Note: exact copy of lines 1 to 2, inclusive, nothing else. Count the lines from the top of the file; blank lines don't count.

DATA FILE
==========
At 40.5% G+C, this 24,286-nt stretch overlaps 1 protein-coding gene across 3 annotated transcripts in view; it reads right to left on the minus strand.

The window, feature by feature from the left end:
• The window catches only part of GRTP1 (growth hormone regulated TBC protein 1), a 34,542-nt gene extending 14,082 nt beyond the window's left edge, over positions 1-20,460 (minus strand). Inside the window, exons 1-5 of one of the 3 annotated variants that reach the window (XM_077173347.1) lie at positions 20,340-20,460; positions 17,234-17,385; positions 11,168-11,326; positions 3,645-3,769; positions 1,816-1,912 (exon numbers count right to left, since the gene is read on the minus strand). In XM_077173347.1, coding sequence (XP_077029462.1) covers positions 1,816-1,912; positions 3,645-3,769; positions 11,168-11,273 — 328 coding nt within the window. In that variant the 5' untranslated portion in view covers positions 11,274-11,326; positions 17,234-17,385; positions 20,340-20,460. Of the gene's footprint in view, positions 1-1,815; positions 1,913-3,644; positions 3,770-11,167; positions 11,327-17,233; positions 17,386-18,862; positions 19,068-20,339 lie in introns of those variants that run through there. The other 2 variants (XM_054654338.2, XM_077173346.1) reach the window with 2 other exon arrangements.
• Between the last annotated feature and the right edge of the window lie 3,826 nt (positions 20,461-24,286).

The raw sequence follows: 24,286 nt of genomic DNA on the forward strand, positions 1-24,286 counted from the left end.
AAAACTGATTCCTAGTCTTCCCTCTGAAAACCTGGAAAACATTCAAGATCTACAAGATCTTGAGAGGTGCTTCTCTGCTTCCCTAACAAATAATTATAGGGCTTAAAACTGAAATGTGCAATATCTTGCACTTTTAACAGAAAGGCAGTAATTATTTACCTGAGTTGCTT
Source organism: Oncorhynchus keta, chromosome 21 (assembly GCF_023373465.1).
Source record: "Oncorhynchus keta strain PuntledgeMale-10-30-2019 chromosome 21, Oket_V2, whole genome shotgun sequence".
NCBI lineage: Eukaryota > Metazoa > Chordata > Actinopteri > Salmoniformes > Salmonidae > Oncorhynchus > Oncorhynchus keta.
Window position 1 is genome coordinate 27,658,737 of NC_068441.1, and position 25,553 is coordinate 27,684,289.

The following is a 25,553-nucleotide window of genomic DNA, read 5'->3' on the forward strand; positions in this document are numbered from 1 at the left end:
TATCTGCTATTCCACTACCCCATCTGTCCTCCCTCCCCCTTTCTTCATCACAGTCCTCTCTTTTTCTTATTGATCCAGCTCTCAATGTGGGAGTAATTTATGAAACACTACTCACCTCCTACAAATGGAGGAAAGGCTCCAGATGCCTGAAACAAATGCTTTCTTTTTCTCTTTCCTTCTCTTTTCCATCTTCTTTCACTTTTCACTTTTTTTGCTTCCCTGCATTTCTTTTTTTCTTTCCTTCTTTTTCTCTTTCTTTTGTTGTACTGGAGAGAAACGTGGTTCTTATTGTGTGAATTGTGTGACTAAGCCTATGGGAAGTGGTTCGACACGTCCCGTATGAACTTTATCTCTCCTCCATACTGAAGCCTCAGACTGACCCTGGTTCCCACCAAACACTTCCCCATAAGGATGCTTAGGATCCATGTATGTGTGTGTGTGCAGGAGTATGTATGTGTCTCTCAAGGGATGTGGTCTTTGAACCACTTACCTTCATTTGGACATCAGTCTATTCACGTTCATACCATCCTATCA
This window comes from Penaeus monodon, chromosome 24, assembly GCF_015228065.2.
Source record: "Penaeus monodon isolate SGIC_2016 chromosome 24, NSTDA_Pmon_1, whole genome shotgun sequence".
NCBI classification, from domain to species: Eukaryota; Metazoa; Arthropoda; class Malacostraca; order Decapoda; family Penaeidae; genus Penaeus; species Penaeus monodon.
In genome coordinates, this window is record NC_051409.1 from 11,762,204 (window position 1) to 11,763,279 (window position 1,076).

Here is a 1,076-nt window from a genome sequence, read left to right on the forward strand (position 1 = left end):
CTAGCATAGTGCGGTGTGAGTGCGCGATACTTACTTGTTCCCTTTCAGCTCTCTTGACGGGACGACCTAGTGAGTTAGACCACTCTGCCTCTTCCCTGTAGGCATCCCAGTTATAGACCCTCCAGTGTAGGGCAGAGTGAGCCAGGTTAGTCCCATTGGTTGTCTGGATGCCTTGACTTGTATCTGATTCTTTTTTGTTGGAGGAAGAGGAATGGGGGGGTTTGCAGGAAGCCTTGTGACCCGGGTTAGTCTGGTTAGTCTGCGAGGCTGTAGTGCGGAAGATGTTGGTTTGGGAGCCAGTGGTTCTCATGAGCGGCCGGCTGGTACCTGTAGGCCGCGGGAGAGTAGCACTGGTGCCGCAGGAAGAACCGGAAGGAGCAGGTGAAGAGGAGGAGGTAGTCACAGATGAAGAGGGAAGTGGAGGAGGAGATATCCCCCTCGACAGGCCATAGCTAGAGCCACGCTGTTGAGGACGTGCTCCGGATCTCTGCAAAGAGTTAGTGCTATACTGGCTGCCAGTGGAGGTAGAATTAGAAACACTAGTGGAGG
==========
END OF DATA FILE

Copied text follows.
At 40.5% G+C, this 24,286-nt stretch overlaps 1 protein-coding gene across 3 annotated transcripts in view; it reads right to left on the minus strand.

The window, feature by feature from the left end: